The ‘Algae Connects’ Project

© INFINITY - Fotolia.comA common thread in the Turning Ideas into Reality and Making a Living with BID conference calls was the need for more opportunities to do bio-inspired design.  Janet Kübler suggested that the BID Community participate in the 2011 International Algae Competition which had the goal of developing “… an open source collaboratory that expands and shares a vision for algae in our future with design ideas for algae production landscapes, sustainable and affordable algae production systems”.   Although the competition had a flavor of bio-utilization, the Algae Landscape Design track provided an opportunity to design a system that could incorporate ecological concepts and be inspired by the Life’s Principles.

An international team representing a wide range of skills including biology, design and engineering held their first official meeting on May 27th and agreed to submit an entry to the competition that had two main goals:

  • develop a novel and useful bio-inspired (rather than biological) design involving algae that would demonstrate the value of biomimicry
  • provide team members the opportunity to practice bio-inspired design

Although three of the team members live in Toronto, the team decided to meet virtually so that all team members could participate on an equal footing.  Janet offered access to a web conferencing system that provided audio, chat, whiteboard, presentation and shared web browsing capabilities.  The team initially held bi-weekly conference calls that lasted from one to two hours then switched to weekly calls on August 16th.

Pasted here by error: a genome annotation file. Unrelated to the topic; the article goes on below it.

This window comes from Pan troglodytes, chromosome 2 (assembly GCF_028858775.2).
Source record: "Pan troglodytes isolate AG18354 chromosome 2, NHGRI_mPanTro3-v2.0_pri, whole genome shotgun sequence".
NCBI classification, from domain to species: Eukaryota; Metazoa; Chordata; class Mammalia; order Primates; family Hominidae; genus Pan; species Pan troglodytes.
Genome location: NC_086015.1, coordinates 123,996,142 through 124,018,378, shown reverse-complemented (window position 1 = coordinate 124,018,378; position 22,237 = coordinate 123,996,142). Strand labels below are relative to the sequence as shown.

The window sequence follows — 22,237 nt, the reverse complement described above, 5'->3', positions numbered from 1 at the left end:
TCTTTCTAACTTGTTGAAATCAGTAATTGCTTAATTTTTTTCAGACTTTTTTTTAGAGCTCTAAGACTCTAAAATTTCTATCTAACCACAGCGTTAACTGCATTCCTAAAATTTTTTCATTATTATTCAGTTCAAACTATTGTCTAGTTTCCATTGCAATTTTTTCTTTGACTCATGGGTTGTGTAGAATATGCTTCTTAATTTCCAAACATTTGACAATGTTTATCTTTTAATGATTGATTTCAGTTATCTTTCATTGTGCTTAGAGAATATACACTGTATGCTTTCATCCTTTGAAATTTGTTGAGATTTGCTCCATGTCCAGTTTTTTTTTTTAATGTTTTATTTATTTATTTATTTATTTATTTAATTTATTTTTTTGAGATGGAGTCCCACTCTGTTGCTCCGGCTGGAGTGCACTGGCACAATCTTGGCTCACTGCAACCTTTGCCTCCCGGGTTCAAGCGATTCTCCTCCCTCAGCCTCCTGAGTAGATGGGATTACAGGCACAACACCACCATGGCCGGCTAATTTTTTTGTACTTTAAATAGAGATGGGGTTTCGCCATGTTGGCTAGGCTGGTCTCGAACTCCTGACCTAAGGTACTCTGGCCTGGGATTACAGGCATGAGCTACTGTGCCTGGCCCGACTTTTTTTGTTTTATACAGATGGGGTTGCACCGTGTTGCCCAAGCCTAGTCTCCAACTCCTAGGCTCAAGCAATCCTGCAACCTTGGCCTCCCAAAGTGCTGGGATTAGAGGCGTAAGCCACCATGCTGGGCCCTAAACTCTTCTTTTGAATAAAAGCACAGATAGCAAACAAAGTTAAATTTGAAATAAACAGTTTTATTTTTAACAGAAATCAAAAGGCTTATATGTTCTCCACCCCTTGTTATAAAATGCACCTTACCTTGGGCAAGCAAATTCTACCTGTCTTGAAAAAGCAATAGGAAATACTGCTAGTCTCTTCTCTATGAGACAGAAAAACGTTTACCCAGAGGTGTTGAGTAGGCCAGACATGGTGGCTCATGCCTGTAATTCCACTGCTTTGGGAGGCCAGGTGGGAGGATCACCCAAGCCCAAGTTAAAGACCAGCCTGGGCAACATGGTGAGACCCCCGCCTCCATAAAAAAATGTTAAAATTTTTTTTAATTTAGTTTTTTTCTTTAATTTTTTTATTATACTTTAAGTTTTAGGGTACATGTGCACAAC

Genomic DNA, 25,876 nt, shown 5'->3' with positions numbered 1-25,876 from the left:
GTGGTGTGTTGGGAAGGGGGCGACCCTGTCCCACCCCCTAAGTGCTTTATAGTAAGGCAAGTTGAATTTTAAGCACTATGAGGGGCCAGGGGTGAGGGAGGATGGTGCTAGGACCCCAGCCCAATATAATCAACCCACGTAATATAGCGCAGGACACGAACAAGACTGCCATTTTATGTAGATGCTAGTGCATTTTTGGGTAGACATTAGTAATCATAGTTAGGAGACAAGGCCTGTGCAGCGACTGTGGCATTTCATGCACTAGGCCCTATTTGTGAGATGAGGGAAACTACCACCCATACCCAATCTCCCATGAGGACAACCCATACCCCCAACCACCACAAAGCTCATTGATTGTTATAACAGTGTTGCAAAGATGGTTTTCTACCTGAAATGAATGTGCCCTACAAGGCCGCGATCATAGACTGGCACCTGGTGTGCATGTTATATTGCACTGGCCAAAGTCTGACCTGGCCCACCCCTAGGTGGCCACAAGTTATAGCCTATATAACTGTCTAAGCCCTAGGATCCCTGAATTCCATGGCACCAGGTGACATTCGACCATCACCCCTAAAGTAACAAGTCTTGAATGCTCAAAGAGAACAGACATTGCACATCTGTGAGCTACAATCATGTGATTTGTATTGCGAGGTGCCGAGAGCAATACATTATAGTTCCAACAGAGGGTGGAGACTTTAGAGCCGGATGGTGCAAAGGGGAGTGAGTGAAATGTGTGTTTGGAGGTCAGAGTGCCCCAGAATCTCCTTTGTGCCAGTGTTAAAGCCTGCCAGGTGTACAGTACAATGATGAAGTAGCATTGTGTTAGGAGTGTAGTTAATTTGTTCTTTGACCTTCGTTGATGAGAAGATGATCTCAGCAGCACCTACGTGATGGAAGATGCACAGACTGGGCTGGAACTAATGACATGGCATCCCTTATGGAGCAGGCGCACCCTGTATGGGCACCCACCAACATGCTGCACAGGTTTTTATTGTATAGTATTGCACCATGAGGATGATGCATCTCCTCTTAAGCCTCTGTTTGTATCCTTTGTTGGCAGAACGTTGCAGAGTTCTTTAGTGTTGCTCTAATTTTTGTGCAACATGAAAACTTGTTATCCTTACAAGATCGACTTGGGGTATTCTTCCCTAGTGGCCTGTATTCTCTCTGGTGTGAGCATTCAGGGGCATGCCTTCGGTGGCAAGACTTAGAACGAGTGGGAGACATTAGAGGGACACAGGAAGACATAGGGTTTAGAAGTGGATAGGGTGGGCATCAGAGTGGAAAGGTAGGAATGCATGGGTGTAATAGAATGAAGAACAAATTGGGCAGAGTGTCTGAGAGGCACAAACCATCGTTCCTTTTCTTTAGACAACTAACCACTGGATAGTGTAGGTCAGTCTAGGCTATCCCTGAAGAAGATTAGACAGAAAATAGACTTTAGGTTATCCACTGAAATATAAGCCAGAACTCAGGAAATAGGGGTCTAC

The team decided to take a problem-driven approach: how could algae make a positive impact in highly constrained environments.  Early on, the team focused on disaster relief situations and their aftermath, using Haiti as a context to ground our research.  Fil Salustri introduced the team to “Design for Social Business”, a model proposed by Muhammad Yunus to address social issues in developing countries that are poorly served by traditional business.  Rather than meeting the acute needs created by a disaster, the team emphasized stabilizing and then growing the community.